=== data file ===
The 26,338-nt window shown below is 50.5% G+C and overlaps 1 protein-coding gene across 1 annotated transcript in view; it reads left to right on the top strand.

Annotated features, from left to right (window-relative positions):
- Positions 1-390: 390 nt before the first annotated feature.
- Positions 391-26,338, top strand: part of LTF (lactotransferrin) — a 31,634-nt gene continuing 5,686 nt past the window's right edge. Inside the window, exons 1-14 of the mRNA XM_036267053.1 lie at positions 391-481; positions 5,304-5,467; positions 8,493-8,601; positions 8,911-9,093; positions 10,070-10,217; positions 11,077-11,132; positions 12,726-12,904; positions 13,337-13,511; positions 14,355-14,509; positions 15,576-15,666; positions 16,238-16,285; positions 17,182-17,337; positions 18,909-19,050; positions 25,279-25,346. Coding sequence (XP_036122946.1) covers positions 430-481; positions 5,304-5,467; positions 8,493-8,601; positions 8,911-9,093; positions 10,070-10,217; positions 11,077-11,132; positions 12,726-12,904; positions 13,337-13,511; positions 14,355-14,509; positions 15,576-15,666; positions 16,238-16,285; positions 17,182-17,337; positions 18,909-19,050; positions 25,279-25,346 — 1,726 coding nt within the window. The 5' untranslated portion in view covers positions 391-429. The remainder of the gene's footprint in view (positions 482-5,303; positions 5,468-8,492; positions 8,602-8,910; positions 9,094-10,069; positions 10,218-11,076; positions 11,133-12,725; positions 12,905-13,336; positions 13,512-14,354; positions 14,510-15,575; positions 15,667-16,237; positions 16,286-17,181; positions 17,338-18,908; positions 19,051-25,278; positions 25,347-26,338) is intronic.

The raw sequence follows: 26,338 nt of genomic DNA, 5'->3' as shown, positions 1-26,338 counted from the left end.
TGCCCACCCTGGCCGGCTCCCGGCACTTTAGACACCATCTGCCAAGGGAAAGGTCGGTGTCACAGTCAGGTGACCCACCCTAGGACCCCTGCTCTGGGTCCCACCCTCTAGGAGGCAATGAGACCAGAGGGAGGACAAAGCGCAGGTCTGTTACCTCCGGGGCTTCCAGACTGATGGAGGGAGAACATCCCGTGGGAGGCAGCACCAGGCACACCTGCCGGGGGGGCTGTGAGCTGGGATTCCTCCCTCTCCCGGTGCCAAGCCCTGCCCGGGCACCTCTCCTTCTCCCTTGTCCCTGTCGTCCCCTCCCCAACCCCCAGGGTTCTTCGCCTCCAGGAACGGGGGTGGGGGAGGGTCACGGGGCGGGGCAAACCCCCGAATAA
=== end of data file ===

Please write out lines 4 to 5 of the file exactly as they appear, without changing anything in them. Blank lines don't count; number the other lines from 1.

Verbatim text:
- Positions 391-26,338, top strand: part of LTF (lactotransferrin) — a 31,634-nt gene continuing 5,686 nt past the window's right edge. Inside the window, exons 1-14 of the mRNA XM_036267053.1 lie at positions 391-481; positions 5,304-5,467; positions 8,493-8,601; positions 8,911-9,093; positions 10,070-10,217; positions 11,077-11,132; positions 12,726-12,904; positions 13,337-13,511; positions 14,355-14,509; positions 15,576-15,666; positions 16,238-16,285; positions 17,182-17,337; positions 18,909-19,050; positions 25,279-25,346. Coding sequence (XP_036122946.1) covers positions 430-481; positions 5,304-5,467; positions 8,493-8,601; positions 8,911-9,093; positions 10,070-10,217; positions 11,077-11,132; positions 12,726-12,904; positions 13,337-13,511; positions 14,355-14,509; positions 15,576-15,666; positions 16,238-16,285; positions 17,182-17,337; positions 18,909-19,050; positions 25,279-25,346 — 1,726 coding nt within the window. The 5' untranslated portion in view covers positions 391-429. The remainder of the gene's footprint in view (positions 482-5,303; positions 5,468-8,492; positions 8,602-8,910; positions 9,094-10,069; positions 10,218-11,076; positions 11,133-12,725; positions 12,905-13,336; positions 13,512-14,354; positions 14,510-15,575; positions 15,667-16,237; positions 16,286-17,181; positions 17,338-18,908; positions 19,051-25,278; positions 25,347-26,338) is intronic.

The raw sequence follows: 26,338 nt of genomic DNA, 5'->3' as shown, positions 1-26,338 counted from the left end.